San Diego News
- Written by FBI
- Category: Local News
- Published: 09 April 2014
San Diego, California - Sven Erik Ulsteen, a former executive and shareholder of a Channel Islands company named Anturion Limited, pled guilty today to fraudulently using counterfeit and forged securities to take over $2 million from investors.
Ulsteen also admitted that he attempted to conceal this income from the Internal Revenue Service and in so doing defrauded the United States of more than $200,000 in taxes. The defendant tendered his guilty plea before U.S. Magistrate Judge Mitchell Dembin, who had previously ordered Ulsteen held on $1 million bond because of the substantial risk that Ulsteen would flee to his native Norway during the pendency of this case.
Ulsteen has been in custody since December 16, 2013, when he left his San Diego home and attempted to leave the country for Norway. Agents from the Federal Bureau of Investigation intercepted Ulsteen at the airport and arrested him on a criminal complaint filed by the FBI’s San Francisco Field Office that alleged Ulsteen had used counterfeit and forged Anturion securities on at least six instances to defraud investors.
At today’s hearing the defendant admitted that between November 2012 and December 2013, he solicited investors from the United States to purportedly purchase shares of stock from, or lend money to, Anturion. At the same time, Ulsteen also created counterfeit and forged “subscription agreements” and “loan” documents that purported to be authentic securities of Anturion. The defendant presented these counterfeit securities to investors in order to convince them to part with money and with the intent to deceive investors into believing that the securities were legitimate and that their funds were going to Anturion.
Ulsteen’s scam defrauded investors throughout California of more than $2 million, which he then directed to accounts in the name of Anturion and another company that Ulsteen controlled. The defendant admitted that instead of transferring these investments and loans to Anturion, he took the money for himself and used it to pay for personal expenses and to wire funds to bank accounts overseas.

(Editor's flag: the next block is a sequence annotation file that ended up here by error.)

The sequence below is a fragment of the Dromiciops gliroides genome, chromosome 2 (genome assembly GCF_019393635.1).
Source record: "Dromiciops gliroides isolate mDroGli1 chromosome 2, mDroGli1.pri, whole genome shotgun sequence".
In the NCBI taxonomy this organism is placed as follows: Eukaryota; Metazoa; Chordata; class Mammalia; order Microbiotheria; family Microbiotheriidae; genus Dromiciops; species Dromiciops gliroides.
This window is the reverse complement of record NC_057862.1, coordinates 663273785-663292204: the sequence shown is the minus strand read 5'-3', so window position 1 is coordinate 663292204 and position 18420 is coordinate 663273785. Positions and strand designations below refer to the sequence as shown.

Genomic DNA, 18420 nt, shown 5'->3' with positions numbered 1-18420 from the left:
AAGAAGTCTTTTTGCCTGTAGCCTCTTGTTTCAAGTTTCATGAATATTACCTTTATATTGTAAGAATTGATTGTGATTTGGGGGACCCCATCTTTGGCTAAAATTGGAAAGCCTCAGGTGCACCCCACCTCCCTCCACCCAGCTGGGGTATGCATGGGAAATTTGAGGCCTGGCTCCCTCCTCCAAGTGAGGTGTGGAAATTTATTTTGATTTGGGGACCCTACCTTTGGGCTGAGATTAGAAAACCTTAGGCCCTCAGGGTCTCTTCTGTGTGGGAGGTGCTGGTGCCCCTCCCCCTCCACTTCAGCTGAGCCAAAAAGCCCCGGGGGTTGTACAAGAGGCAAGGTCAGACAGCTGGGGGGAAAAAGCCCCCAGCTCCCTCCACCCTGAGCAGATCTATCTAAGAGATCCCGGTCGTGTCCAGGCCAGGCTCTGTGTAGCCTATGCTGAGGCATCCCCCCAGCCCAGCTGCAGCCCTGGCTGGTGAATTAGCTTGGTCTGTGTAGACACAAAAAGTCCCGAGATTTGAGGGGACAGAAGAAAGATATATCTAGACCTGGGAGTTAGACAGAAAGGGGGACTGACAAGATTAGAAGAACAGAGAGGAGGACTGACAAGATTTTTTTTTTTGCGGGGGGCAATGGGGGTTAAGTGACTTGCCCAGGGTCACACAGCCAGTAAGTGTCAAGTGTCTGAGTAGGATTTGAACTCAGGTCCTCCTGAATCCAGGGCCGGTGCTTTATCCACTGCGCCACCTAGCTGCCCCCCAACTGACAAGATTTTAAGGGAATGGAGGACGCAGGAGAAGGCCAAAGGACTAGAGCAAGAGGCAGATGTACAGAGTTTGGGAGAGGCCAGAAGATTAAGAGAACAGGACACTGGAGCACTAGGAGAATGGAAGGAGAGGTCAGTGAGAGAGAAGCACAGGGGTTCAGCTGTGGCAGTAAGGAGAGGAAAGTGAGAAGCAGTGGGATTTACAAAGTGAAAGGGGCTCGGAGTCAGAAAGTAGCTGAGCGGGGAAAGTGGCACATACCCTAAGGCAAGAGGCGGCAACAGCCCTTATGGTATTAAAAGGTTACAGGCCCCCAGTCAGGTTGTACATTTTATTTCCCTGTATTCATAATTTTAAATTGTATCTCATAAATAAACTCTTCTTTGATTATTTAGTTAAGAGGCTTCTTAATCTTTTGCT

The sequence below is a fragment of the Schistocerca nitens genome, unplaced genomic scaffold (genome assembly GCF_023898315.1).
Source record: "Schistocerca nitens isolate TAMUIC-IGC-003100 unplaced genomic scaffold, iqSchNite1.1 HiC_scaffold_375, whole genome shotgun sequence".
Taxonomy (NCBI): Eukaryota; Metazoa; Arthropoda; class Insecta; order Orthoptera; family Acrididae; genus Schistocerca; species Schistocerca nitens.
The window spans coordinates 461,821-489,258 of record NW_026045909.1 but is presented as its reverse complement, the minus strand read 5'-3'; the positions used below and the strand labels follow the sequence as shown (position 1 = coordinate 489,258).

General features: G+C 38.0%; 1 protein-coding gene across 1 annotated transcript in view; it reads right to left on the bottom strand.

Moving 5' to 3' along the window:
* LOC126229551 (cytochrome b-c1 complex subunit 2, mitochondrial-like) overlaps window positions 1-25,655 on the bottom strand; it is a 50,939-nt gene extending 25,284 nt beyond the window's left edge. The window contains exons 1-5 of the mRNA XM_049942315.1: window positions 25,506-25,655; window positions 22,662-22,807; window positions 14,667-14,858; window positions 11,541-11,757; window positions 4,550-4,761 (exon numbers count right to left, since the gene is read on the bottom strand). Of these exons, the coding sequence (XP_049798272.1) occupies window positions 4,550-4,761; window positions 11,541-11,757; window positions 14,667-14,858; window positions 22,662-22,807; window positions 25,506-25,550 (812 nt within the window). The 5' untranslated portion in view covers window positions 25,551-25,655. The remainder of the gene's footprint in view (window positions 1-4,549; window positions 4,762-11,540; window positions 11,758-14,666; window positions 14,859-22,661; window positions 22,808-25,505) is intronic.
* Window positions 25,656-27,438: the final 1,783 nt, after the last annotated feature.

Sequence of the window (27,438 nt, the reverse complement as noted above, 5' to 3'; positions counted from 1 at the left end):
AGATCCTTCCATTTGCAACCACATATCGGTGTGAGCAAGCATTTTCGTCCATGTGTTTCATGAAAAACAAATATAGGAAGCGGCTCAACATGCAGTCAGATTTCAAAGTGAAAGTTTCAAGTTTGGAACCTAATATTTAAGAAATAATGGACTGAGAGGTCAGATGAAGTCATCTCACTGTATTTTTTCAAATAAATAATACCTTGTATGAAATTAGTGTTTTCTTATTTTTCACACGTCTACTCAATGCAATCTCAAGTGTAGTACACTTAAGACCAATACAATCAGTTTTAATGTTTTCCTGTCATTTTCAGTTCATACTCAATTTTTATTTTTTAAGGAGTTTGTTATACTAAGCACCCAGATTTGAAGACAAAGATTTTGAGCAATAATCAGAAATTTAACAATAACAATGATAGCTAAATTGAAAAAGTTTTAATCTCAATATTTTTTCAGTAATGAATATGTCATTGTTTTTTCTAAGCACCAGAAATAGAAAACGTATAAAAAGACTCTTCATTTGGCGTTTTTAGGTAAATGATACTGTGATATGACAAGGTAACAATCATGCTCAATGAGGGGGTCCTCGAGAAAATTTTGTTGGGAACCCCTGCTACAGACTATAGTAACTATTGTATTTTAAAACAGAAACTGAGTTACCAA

Multiple investors who attempted to buy Anturion shares from Ulsteen never received them. The only Anturion shares victims received from the defendant came from his own personal holdings and not from the company as they had been promised. Investors only received these shares long after they had paid Ulsteen for their supposed purchases and after a lawyer representing multiple investors sent a letter to Ulsteen accusing him of fraud. Individual investors who believed they were loaning funds to Anturion either never received their repayment as promised or never received the Anturion shares to which their loan repayments were supposedly convertible.
In addition to selling forged securities, Ulsteen admitted to corruptly obstructing the IRS’s attempts to assess his true tax liability. Between 2010 and 2012, Ulsteen earned over $1 million from various activities, including from the sale of his Anturion stock. Several times, the IRS notified Ulsteen that he needed to file a federal income tax return and that he owed taxes, penalties, and interest. Despite these notifications, Ulsteen refused to file a federal income tax return for any of these years and took several steps to prevent the IRS from learning how much income he had earned. These included depositing investor funds into the nominee company accounts he controlled, paying his personal expenses out of these company accounts, and providing incomplete and inaccurate information to a tax return preparer in order to create false federal income tax returns.
Ulsteen remains in custody and is scheduled to be sentenced June 30, 2014, at 2 p.m. before U.S. District Judge M. James Lorenz.
The charges were announced by United States Attorney for the Southern District of California Laura E. Duffy and by United States Attorney for the Eastern District of California Benjamin B. Wagner, whose office is handling the prosecution in San Francisco. The timely arrest of Ulsteen by the FBI before he could leave for Norway—a country that will not extradite its own nationals to the United States—and the prompt resolution of these fraud and tax charges was the result of coordinated investigations by the Federal Bureau of Investigation and Internal Revenue Service-Criminal Investigation.
Defendant in Criminal Case Nos. 14cr923-L and 14cr924-L
Sven Erik Ulsteen
San Diego, California
Summary of Charges
Counterfeit and forged securities, in violation of 18 U.S.C. §513
Maximum penalties: 10 years’ imprisonment, $250,000 fine or twice the pecuniary gain or loss resulting from the offense, $100 special assessment, restitution
Obstruction of Internal Revenue Laws, in violation of 26 U.S.C. § 7212(a)
Maximum penalties: three years’ imprisonment, $250,000 fine or twice the pecuniary gain or loss resulting from the offense, $100 special assessment, restitution
Federal Bureau of Investigation
Internal Revenue Service-Criminal Investigation